RAF widow Caroline Davidson recently attended the Waddington Air Show. In this guest blog she describes what the day was like.
Well, here I am with a little time on my hands to tell you all about the amazingly brilliant day I had at the RAF Waddington Air Show as guests of the RAF Benevolent Fund. My youngest daughter Annie, my middle daughter Bobby and her husband Ashley and I spent the whole day at the show enjoying a lovely breakfast in the morning, a three-course lunch and afternoon tea.
Most of our time was spent outside under the parasols where we had the chance to relish the display of just about every aircraft I can think of.
We saw the Red Arrows, the Battle of Britain Memorial Flight, RAF Falcons, the wing walkers but it was the Avro Vulcan that I was really looking forward to seeing.
As it sat at the end of the runway preparing itself, it was great to hear the familiar whine and whistle of its engines and smell the avgas filtering our way. Then it taxied past to the other end and took off with that roar that shakes every bit of you inside and the ground beneath you.
I was immediately taken back to when I was a child in the quarters nearby waiting for a four-day exercise to end with the sound of the multi Vulcan scramble, knowing that my dad who served in the RAF would be back home soon and in later years my boyfriend who later became my husband.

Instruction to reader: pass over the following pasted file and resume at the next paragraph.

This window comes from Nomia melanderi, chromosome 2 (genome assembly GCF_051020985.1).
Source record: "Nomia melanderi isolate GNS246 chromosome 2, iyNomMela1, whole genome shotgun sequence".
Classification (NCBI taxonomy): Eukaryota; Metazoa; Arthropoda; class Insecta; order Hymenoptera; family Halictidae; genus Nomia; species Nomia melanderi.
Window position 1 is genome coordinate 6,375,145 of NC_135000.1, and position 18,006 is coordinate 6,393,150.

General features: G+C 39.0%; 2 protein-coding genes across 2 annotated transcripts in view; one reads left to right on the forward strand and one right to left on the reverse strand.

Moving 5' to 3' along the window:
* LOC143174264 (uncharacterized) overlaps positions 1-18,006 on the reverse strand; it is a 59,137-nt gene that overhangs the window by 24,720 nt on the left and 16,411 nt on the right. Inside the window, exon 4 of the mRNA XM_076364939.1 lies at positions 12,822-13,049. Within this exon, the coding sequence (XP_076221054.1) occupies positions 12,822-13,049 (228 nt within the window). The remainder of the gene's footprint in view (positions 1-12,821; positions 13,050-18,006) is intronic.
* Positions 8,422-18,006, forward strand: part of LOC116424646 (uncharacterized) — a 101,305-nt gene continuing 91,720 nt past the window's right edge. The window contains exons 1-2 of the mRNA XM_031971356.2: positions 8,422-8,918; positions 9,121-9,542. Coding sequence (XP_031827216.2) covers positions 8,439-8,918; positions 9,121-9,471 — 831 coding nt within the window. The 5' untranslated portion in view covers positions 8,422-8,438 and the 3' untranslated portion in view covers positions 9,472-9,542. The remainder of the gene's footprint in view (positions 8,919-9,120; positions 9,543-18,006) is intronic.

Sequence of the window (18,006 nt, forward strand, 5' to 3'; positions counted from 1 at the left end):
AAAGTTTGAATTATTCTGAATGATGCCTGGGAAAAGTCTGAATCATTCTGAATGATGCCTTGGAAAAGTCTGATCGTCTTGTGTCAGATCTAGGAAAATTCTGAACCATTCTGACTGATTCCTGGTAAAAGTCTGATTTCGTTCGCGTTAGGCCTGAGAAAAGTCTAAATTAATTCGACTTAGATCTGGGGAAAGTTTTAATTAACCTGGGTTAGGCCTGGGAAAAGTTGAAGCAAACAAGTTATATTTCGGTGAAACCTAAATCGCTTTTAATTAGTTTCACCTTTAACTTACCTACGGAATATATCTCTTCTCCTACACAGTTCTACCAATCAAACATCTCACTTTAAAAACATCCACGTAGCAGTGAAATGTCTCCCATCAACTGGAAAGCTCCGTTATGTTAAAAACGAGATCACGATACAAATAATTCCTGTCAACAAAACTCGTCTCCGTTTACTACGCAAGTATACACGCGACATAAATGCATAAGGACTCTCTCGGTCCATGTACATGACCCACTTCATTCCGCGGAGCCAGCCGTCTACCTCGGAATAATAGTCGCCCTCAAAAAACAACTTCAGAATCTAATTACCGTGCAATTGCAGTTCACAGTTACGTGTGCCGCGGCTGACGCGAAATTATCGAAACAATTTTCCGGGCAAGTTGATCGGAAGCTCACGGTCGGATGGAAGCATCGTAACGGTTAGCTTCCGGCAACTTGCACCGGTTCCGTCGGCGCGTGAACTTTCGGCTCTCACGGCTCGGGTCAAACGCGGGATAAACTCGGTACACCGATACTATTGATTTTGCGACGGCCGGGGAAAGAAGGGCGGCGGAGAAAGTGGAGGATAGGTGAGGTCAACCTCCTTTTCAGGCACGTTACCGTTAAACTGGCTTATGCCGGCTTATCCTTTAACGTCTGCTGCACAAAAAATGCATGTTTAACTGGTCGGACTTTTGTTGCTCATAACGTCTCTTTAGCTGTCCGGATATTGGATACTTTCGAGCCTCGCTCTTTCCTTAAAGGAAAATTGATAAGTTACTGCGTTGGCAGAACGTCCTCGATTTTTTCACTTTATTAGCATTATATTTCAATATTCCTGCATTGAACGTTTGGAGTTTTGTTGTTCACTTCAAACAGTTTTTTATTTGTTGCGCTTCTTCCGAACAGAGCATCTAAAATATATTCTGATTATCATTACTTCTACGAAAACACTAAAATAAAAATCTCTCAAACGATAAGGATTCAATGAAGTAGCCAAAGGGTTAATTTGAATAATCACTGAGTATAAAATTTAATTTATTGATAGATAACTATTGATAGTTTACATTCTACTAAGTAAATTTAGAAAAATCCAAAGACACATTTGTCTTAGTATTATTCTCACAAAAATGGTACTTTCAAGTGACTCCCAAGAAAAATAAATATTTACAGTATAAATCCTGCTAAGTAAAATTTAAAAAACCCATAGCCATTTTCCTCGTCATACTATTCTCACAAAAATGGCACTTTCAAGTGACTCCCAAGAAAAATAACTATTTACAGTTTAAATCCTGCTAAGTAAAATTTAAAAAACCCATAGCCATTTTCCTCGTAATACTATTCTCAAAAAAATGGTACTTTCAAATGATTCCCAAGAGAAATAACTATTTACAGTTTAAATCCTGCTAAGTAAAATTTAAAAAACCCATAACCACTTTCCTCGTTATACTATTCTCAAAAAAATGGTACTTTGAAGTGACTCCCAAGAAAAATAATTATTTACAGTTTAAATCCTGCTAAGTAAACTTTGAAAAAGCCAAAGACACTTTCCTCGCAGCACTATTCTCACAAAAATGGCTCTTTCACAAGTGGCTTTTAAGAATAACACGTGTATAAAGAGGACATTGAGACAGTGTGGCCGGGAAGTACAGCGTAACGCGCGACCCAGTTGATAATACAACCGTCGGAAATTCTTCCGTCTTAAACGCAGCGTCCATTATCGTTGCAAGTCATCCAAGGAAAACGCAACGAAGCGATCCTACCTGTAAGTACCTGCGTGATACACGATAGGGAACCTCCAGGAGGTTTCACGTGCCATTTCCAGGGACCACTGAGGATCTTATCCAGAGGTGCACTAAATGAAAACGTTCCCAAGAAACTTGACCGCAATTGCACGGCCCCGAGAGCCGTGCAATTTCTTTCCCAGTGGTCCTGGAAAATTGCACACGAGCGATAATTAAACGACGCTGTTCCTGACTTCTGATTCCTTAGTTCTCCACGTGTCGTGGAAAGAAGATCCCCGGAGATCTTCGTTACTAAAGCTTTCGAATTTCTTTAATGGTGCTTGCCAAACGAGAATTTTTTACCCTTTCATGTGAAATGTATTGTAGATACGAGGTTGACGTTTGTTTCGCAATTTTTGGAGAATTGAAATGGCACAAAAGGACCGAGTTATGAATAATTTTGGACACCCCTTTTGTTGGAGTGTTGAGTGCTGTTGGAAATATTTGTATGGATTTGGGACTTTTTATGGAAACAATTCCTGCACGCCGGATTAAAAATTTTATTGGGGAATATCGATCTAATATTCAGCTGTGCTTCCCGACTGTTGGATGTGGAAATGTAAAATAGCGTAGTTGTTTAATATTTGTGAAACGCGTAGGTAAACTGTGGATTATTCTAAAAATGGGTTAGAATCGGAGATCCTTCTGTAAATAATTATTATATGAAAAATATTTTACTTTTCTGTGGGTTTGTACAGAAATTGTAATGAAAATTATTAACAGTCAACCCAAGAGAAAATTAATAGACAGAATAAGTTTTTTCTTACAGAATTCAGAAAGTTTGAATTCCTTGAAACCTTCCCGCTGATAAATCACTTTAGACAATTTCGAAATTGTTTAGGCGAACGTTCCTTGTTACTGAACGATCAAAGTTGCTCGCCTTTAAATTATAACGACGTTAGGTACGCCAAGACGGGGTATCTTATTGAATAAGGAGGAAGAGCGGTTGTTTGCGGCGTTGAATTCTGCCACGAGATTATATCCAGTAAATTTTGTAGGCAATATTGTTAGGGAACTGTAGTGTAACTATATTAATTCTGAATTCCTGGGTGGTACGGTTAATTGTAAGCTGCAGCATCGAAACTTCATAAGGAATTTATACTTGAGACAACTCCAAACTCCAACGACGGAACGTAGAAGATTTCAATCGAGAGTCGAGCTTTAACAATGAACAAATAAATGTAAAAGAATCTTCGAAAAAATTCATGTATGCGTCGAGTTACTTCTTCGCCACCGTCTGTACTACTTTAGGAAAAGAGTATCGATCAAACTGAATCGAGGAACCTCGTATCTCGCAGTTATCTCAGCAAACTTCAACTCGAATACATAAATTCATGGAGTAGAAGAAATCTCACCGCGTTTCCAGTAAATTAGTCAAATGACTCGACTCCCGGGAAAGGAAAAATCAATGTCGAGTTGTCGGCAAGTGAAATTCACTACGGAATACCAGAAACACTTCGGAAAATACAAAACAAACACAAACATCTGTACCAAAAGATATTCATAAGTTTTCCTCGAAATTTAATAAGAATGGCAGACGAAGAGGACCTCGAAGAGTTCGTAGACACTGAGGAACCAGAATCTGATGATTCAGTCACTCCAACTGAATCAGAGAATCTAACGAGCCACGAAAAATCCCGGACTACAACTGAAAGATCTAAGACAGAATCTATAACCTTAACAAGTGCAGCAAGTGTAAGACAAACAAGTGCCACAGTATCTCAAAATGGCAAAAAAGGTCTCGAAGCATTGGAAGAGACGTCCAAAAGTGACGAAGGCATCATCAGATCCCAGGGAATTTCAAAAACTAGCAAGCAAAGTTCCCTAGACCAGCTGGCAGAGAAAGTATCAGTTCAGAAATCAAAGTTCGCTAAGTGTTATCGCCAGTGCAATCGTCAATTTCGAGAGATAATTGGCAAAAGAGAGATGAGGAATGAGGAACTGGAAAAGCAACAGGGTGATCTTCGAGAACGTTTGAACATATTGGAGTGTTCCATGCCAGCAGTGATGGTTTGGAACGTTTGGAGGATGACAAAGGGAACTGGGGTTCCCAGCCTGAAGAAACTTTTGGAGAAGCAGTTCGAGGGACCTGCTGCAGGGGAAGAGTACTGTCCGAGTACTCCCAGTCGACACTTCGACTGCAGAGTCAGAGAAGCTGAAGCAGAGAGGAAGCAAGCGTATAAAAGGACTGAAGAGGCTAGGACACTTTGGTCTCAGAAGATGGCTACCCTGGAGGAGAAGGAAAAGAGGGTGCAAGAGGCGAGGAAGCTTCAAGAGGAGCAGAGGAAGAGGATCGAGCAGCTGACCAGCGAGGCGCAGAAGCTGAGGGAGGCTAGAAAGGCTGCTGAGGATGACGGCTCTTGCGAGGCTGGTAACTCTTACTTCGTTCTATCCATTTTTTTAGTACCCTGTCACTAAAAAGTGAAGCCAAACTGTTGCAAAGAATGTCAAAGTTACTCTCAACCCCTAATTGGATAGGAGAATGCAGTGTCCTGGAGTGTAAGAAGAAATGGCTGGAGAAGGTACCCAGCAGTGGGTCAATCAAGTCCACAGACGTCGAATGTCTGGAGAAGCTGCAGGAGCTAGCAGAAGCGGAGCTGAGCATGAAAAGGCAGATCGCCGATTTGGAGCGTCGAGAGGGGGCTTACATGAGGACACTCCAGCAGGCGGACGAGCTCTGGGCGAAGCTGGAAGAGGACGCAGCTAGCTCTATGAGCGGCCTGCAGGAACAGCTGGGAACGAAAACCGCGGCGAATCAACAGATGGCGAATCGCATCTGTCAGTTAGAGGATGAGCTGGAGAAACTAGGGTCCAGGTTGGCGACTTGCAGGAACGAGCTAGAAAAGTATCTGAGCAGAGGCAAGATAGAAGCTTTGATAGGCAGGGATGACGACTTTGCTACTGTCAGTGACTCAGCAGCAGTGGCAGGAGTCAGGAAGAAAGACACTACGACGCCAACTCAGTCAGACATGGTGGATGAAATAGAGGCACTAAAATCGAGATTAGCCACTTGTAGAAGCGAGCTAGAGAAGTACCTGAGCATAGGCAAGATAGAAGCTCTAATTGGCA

That sound will always get me and after the air show my family quickly understood why and I think they're well on their way to loving that wonderful aircraft just as much as I do.
My three girls and their late brother are also RAF children and they are proud through and through. I have said it many times before and I have no hesitation in saying it again: "You can take the girl out of the RAF but you will never, ever, take the RAF out of the girl."
All that remains to say is thank you to the RAF Benevolent Fund for our wonderful day at the Waddington Air Show and thank you for everything you have done for us before. You've certainly made sure we have remained within the RAF family.
By Caroline Davidson